4. Remove the central interior light by grasping it and pulling it straight downwards to free it from the two plastic clips that grip the edges of the central hole in the headliner board and that also grip the light. Before disconnecting the wiring, take a picture of the interior wiring for the light so that when you have to put the connectors back again you know which one goes where. Remove the connectors and put the light wherever it is that you are carefully storing all the bits you are taking off the car.

5. Remove the four admirably-designed, simple and easy clips that hold the central part of the headliner board to the roof. You simply turn them 90 degrees with a screwdriver and pull them out.





6. Remove the three grab handles over the passenger doors. These have a soft plastic strip along their length which is a push-fit into the surrounding plastic. So ease a small flat screwdriver between the strip and the surround and lever up one end of it. It can then be easily pulled out to reveal the cross-headed screws underneath. Remove those screws and the handle comes off.





7. Above the driver's seat, instead of a grab handle, there are two small flat plastic covers hiding the screws. Flat screwdriver under edge and they pop off (possibly breaking the bit of white plastic underneath to which they are clipped. If it breaks, glue it together before refitting). Remove the two screws thus revealed.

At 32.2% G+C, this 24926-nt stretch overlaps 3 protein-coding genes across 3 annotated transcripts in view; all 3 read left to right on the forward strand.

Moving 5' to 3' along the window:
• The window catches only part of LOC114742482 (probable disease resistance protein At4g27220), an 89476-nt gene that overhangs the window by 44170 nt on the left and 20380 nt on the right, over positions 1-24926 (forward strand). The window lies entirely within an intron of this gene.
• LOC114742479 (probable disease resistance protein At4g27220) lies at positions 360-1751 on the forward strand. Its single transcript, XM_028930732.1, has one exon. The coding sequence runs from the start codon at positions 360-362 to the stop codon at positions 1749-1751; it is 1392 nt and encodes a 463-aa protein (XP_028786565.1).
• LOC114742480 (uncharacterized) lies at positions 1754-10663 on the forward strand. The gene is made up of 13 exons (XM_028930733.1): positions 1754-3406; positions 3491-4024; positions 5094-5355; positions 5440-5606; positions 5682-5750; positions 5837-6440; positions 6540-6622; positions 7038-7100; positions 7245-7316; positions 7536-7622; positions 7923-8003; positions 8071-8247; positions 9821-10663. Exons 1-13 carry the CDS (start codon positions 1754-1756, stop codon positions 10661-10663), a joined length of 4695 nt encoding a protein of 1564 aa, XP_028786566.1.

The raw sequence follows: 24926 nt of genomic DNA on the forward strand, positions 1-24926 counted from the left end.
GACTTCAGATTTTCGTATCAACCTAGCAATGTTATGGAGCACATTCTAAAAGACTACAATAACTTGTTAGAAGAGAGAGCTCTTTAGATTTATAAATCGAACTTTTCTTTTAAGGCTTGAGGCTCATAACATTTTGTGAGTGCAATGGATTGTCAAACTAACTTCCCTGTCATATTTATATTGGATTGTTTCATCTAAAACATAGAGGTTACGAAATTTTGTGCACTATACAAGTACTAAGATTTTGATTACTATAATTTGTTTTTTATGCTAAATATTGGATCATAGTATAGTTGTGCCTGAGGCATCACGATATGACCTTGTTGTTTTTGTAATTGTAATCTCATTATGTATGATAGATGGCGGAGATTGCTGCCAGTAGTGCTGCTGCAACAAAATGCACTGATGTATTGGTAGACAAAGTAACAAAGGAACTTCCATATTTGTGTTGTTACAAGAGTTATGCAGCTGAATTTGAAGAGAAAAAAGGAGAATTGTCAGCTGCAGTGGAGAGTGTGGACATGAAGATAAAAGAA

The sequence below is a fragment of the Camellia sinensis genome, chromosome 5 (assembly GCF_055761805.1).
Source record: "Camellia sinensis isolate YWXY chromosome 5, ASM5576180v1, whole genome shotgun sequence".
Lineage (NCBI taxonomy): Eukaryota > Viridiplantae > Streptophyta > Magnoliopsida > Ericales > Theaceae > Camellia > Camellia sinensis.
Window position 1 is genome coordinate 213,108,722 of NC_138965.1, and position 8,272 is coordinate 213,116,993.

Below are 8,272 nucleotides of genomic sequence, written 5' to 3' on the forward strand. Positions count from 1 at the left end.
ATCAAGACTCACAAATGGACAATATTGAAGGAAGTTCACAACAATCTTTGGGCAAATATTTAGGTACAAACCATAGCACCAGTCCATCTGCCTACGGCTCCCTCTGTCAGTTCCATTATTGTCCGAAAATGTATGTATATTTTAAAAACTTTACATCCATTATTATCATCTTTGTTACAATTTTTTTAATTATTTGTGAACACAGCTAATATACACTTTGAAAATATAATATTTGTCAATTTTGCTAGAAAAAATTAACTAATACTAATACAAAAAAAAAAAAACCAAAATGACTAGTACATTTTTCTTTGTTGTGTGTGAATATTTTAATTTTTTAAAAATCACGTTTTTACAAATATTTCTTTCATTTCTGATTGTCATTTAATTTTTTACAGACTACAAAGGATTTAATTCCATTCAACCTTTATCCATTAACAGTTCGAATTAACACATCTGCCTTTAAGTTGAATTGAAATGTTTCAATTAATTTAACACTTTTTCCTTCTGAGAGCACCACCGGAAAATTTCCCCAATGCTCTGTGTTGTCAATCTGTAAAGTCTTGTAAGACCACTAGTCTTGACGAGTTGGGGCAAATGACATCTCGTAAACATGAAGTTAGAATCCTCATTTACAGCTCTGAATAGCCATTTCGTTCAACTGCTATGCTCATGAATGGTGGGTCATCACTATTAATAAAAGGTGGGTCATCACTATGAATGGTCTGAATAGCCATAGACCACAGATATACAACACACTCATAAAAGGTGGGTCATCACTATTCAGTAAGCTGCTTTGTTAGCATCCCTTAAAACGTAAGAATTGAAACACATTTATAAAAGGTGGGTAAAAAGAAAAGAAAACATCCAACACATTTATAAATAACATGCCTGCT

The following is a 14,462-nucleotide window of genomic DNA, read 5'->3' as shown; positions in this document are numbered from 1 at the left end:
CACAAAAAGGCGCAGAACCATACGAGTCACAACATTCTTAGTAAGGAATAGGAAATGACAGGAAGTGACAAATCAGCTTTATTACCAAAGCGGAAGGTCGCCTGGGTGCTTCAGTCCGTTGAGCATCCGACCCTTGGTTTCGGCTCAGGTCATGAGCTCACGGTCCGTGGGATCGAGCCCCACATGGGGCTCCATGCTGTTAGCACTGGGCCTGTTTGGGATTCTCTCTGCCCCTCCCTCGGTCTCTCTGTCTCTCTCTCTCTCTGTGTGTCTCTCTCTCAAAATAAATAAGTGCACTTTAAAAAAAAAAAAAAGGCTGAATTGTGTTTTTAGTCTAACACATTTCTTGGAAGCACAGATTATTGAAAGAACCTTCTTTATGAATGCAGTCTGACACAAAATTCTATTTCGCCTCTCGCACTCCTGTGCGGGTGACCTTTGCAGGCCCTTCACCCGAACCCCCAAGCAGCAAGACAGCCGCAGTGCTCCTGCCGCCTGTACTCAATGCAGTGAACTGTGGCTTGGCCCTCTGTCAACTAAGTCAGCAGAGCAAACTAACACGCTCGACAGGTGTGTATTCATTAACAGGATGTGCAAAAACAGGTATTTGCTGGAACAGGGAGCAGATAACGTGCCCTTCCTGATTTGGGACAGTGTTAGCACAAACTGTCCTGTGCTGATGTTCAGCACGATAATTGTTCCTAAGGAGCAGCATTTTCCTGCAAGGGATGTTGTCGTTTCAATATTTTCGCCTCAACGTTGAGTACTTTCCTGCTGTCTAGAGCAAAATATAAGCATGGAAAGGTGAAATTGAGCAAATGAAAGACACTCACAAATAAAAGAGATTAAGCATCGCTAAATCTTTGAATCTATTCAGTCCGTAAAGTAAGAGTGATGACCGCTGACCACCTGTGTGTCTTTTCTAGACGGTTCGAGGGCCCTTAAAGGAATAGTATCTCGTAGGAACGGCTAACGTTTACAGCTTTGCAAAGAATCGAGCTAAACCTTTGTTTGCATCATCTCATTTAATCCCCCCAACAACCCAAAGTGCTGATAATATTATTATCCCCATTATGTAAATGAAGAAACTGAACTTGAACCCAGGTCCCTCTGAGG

8. The removal of the grab handles also frees the flat trim pieces above the doors that are what hold the edges of the headliner board up along the length of the car. You will see that they have grooved and shaped ends so that they slot together satisfyingly when correctly positioned.

9. Lift off the two long flat trim pieces that run above the four doors. Weirdly, I can't quite remember whether to do this I also had to loosen the top of the B pillar trim. If I did, I must have levered out the round trim cover pictured below and removed the screw thus revealed. Whatever it was, I'm sure I didn't do more than just loosen that B pillar trim. I definitely didn't remove it completely. At this point the headliner board should still be held up securely enough both at the rear and by the strip of plastic along the top of the windscreen.